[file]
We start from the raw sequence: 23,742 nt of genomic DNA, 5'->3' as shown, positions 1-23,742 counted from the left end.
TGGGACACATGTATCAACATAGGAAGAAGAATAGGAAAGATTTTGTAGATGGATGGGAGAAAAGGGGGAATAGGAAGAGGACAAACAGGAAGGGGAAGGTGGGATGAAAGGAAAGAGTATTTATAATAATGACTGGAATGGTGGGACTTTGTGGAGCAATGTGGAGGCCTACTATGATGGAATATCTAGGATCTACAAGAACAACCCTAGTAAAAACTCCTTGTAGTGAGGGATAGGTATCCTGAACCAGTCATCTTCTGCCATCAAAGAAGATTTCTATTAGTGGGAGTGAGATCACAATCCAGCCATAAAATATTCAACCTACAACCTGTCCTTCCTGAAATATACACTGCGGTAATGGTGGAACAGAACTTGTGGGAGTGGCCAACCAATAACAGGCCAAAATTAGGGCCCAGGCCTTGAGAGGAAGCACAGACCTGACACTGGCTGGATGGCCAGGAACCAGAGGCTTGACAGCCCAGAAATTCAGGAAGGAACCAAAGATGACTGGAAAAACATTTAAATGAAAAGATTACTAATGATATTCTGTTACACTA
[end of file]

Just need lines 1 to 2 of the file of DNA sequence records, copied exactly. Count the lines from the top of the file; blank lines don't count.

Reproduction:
We start from the raw sequence: 23,742 nt of genomic DNA, 5'->3' as shown, positions 1-23,742 counted from the left end.
TGGGACACATGTATCAACATAGGAAGAAGAATAGGAAAGATTTTGTAGATGGATGGGAGAAAAGGGGGAATAGGAAGAGGACAAACAGGAAGGGGAAGGTGGGATGAAAGGAAAGAGTATTTATAATAATGACTGGAATGGTGGGACTTTGTGGAGCAATGTGGAGGCCTACTATGATGGAATATCTAGGATCTACAAGAACAACCCTAGTAAAAACTCCTTGTAGTGAGGGATAGGTATCCTGAACCAGTCATCTTCTGCCATCAAAGAAGATTTCTATTAGTGGGAGTGAGATCACAATCCAGCCATAAAATATTCAACCTACAACCTGTCCTTCCTGAAATATACACTGCGGTAATGGTGGAACAGAACTTGTGGGAGTGGCCAACCAATAACAGGCCAAAATTAGGGCCCAGGCCTTGAGAGGAAGCACAGACCTGACACTGGCTGGATGGCCAGGAACCAGAGGCTTGACAGCCCAGAAATTCAGGAAGGAACCAAAGATGACTGGAAAAACATTTAAATGAAAAGATTACTAATGATATTCTGTTACACTA